Porsche, Volkswagen, Germany and the European Union squabble over the Veto Powers of the German State of Lower Saxony over VW Management

Porsche has recently increased its stake in Volkswagen (VW) to 35.14%, giving it a controlling interest in VW. Furthermore, it is rumored that Porsche may try to increase its controlling interest in VW to 50% or more in the coming months, although, of course, no one knows for sure. Porsche is keeping open its theoretical possibility of obtaining 75% of the shares of VW.

However, in spite of the controlling shares owned by Porsche, according to controversial provisions in the Volkswagen Articles of Association (German: Satzung), the German State of Lower Saxony (Niedersachsen) effectively retains a veto power over important decisions at Volkswagen through its 20.1% stake. Moreover, the Federal Republic of Germany as well as Lower Saxony retain the special right of each delegating 2 members to the 20-member Volkswagen Supervisory Board, as long as they own shares in VW.

The mentioned provisions in the Articles of Association were designed to protect the interests of ca. 150,000 employees at Volkswagen in Lower Saxony. Those actual provisions of the Volkswagen Articles of Association read in English translation [not our translation] as follows:

Ҥ 12
Right of Delegation

The Federal Republic of Germany and the State of Lower Saxony are each entitled to delegate two members to the Supervisory Board as long as they hold shares in the company.

§ 24

Voting Right – Restrictions on Voting

(1) Every ordinary shares shall carry one vote at the General Meeting. The preferred stockholders have no voting rights. If, however, the preferred stockholders are entitled to a voting right under any mandatory provisions of the law, every preferred shares shall carry one vote. If a stockholder holds more than one fifth of the shares in the company, his voting rights shall be restricted to the number of votes granted by one fifth of the shares. Shares held by a

stockholder shall also include such shares as are held by a third party for the account of the stockholder. If a stockholder is a company, the shares belonging to said company shall also include such shares as are held by a company controlling it, by any of its subsidiary companies or by any fellow group company or such as are held by a third party for the account of such companies. [emphasis added by LawPundit]

(2) Shares in the company may not be transferred in order to avoid the voting right restriction set out in subsection 1 above. In accordance with § 2 of the law relating to the transfer of share rights in Volkswagenwerk GmbH into private hands, any shares which have been transferred in such manner as to be at variance with this prohibition cannot be reassigned.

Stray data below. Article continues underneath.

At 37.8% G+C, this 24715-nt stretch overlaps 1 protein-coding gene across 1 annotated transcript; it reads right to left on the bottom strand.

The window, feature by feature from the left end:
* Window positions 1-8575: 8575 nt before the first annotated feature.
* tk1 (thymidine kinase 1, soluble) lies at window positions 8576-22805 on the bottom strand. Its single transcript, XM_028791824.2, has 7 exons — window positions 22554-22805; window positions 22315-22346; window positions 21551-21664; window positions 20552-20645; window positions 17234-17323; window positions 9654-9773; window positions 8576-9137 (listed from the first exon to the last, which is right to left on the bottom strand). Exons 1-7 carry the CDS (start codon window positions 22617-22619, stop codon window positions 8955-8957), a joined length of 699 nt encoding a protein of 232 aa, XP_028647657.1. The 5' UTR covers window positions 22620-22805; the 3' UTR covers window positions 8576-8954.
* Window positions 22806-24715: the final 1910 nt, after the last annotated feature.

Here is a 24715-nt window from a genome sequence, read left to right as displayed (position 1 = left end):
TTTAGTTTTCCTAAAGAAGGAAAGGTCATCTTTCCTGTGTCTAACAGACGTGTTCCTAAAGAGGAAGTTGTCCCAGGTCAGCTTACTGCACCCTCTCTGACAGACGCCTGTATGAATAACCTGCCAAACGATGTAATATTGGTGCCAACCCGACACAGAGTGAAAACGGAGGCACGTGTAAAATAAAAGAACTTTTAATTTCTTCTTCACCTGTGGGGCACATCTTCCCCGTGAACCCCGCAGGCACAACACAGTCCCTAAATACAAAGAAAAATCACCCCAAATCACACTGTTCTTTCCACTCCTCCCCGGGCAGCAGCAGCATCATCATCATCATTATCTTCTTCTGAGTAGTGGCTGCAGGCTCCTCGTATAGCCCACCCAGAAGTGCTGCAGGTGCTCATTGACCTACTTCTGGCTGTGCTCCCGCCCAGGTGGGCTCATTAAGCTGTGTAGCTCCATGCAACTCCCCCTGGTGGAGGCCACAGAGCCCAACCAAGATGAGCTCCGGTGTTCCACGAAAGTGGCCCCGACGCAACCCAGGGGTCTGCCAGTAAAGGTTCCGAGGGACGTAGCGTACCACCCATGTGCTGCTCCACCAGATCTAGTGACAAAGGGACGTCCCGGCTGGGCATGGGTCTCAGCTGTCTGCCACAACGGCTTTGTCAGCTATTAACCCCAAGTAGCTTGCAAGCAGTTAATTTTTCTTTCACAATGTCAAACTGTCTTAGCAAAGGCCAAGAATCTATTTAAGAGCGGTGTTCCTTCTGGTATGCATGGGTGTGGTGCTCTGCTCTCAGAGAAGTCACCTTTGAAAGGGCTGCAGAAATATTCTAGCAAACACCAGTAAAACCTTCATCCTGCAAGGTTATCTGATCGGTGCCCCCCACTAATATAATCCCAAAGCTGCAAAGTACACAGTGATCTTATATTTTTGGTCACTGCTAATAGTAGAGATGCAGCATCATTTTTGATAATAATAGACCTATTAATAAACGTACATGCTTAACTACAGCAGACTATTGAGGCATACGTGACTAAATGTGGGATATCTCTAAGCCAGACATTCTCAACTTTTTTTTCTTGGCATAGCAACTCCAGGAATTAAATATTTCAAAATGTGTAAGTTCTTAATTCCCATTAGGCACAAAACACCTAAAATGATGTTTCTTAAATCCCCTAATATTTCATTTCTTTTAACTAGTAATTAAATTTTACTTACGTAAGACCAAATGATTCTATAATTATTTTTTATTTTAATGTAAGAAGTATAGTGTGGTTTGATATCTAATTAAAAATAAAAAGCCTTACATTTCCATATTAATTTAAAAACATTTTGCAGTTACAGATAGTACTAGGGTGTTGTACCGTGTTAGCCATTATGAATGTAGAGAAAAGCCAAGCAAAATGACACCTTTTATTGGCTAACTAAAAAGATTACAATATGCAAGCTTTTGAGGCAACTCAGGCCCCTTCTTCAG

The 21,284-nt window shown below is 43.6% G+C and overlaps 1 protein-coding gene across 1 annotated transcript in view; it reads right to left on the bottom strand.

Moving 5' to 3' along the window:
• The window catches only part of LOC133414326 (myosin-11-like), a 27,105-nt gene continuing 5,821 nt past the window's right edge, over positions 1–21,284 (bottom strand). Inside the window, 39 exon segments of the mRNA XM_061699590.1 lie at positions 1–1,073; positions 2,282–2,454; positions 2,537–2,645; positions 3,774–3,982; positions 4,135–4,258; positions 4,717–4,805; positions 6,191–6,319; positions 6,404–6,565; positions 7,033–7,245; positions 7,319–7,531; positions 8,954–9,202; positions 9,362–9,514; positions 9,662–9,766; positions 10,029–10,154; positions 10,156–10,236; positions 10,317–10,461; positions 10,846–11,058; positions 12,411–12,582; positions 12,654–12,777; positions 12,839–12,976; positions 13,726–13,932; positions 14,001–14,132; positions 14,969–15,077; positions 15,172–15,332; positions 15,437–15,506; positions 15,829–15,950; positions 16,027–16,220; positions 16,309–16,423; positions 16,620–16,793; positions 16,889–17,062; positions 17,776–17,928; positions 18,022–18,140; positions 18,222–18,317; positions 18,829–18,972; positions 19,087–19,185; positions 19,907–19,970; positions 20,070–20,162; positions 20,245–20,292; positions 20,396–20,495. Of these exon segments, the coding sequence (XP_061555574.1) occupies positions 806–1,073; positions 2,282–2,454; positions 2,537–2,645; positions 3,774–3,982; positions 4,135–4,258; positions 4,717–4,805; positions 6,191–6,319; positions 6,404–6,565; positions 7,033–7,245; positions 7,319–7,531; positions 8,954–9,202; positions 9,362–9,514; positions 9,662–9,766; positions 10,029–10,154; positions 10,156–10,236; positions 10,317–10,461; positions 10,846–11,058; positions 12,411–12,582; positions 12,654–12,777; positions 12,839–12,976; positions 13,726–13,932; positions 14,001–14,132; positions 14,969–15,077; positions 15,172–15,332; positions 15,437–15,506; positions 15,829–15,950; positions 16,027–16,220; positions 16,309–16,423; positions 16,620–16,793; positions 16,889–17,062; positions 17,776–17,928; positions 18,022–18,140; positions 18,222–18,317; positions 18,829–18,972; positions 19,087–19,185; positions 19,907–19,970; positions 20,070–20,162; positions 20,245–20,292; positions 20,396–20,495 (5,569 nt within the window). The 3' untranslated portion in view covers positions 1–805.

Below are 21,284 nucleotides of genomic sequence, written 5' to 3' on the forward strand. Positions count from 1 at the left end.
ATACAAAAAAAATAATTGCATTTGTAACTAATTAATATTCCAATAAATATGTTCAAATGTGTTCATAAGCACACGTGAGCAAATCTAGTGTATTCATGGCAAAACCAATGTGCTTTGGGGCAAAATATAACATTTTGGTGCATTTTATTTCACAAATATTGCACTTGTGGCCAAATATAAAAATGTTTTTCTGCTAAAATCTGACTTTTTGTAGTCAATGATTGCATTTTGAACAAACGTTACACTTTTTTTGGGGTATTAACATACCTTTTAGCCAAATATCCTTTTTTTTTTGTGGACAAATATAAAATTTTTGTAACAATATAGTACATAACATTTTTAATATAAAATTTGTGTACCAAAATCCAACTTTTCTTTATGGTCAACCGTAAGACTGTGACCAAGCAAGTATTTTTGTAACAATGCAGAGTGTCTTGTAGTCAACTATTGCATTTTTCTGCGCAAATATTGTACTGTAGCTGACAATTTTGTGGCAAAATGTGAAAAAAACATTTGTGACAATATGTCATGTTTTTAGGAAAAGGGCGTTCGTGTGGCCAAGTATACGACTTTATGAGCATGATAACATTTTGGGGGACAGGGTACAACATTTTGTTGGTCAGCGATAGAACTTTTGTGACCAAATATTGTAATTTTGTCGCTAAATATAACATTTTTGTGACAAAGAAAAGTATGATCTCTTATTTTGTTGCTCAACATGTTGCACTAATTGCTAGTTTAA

The European Union (EU) through the European Commission (EC) has maintained its stance that these protective provisions violate European Union rules permitting free investment throughout the EU, and the EC has put pressure on VW accordingly. As written at the International Herald Tribune:

European Union regulators have challenged the so-called VW law and the European Court of Justice ruled in October that it restricted the free flow of capital.

As a consequence, VW is no longer relying on the existing provisions, which capped any shareholders voting rights at 20%, and is now trying to change the Articles of Association to provide that an 80% vote is required for significant company decisions (this figure is currently 75%), thus effectively retaining the old rule in its converse, and with the same effect, since Lower Saxony’s 20.1% share makes it impossible for anyone to obtain 80% of the shares, thus maintaining its veto power.

The Volkswagen Supervisory Board has thus submitted such changes in their Articles of Association to the court of record, the registry (viz. register) court (Registergericht) in Braunschweig, Germany. As written at the International Tax Review:

[C]onfirmation by a government agency is typically a condition precedent to the formation of a corporation (in Germany, this takes the form of entry in the commercial register after review of the articles of incorporation by the commercial register court – partnerships, by contrast, are effective as between the partners upon entry into the partnership agreement).

Recent news reports indicate, however, that the court of record in Braunschweig is not going to accept the changes to the Volkswagen Articles of Association as submitted by the Supervisory Board, since these Articles are regarded by that court to be matters which can only be changed by a resolution of a General Meeting of Stockholders, which votes as follows:

§ 26
(1) The General Meeting shall adopt its resolutions by simple majority of the votes
(2) Resolutions of the General Meeting in respect of which the German Corporation
Act stipulates a majority comprising at least three quarters of the capital stock
represented at the time the resolution is voted on shall require a majority of more
than four fifths of the capital stock of the company represented at such time.“[emphasis added by LawPundit]

The matter is apparently to be adjudicated at a local court in Hannover on November 6, 2008, but we think that the outcome is quite clear, in spite of the opportunistic political posturing by politicians for the VW provisions in the Articles of Association and in spite of emotional reports in German media which fail to see that the issue is a legal issue, and not a political one.

The fact is that neither the EU nor the courts can permit these kinds of blatantly twisted legal exceptions in the Articles of Association at Volkswagen. Otherwise, any and all companies would be entitled to put similar protective provisions in their Articles of Association, if they wanted them, which would then potentially engender complete chaos as regards the principle of free investment within the European Union.